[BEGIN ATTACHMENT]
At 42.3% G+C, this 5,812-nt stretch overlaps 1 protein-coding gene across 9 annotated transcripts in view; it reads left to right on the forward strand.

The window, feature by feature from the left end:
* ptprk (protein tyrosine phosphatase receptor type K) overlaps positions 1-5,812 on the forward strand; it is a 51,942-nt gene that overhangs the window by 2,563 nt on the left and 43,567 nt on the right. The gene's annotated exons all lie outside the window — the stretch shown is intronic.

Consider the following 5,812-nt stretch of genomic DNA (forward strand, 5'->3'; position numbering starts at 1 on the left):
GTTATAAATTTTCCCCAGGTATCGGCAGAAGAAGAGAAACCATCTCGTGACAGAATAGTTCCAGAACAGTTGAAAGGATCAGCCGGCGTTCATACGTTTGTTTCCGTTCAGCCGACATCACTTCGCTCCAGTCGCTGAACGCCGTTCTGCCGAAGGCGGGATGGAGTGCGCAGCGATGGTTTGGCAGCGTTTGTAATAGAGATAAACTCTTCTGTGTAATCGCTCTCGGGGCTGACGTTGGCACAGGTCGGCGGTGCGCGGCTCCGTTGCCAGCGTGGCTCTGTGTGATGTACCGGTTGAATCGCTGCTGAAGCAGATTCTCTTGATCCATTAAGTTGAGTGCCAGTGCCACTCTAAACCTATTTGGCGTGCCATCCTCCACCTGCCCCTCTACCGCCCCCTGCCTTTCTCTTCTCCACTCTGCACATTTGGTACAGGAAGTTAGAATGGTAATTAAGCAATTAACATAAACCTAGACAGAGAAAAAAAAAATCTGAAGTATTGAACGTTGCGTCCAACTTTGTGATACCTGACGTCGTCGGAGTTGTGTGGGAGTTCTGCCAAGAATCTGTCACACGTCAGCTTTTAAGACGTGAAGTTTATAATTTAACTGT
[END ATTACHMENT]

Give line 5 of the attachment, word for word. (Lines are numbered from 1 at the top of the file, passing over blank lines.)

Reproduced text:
GTTATAAATTTTCCCCAGGTATCGGCAGAAGAAGAGAAACCATCTCGTGACAGAATAGTTCCAGAACAGTTGAAAGGATCAGCCGGCGTTCATACGTTTGTTTCCGTTCAGCCGACATCACTTCGCTCCAGTCGCTGAACGCCGTTCTGCCGAAGGCGGGATGGAGTGCGCAGCGATGGTTTGGCAGCGTTTGTAATAGAGATAAACTCTTCTGTGTAATCGCTCTCGGGGCTGACGTTGGCACAGGTCGGCGGTGCGCGGCTCCGTTGCCAGCGTGGCTCTGTGTGATGTACCGGTTGAATCGCTGCTGAAGCAGATTCTCTTGATCCATTAAGTTGAGTGCCAGTGCCACTCTAAACCTATTTGGCGTGCCATCCTCCACCTGCCCCTCTACCGCCCCCTGCCTTTCTCTTCTCCACTCTGCACATTTGGTACAGGAAGTTAGAATGGTAATTAAGCAATTAACATAAACCTAGACAGAGAAAAAAAAAATCTGAAGTATTGAACGTTGCGTCCAACTTTGTGATACCTGACGTCGTCGGAGTTGTGTGGGAGTTCTGCCAAGAATCTGTCACACGTCAGCTTTTAAGACGTGAAGTTTATAATTTAACTGT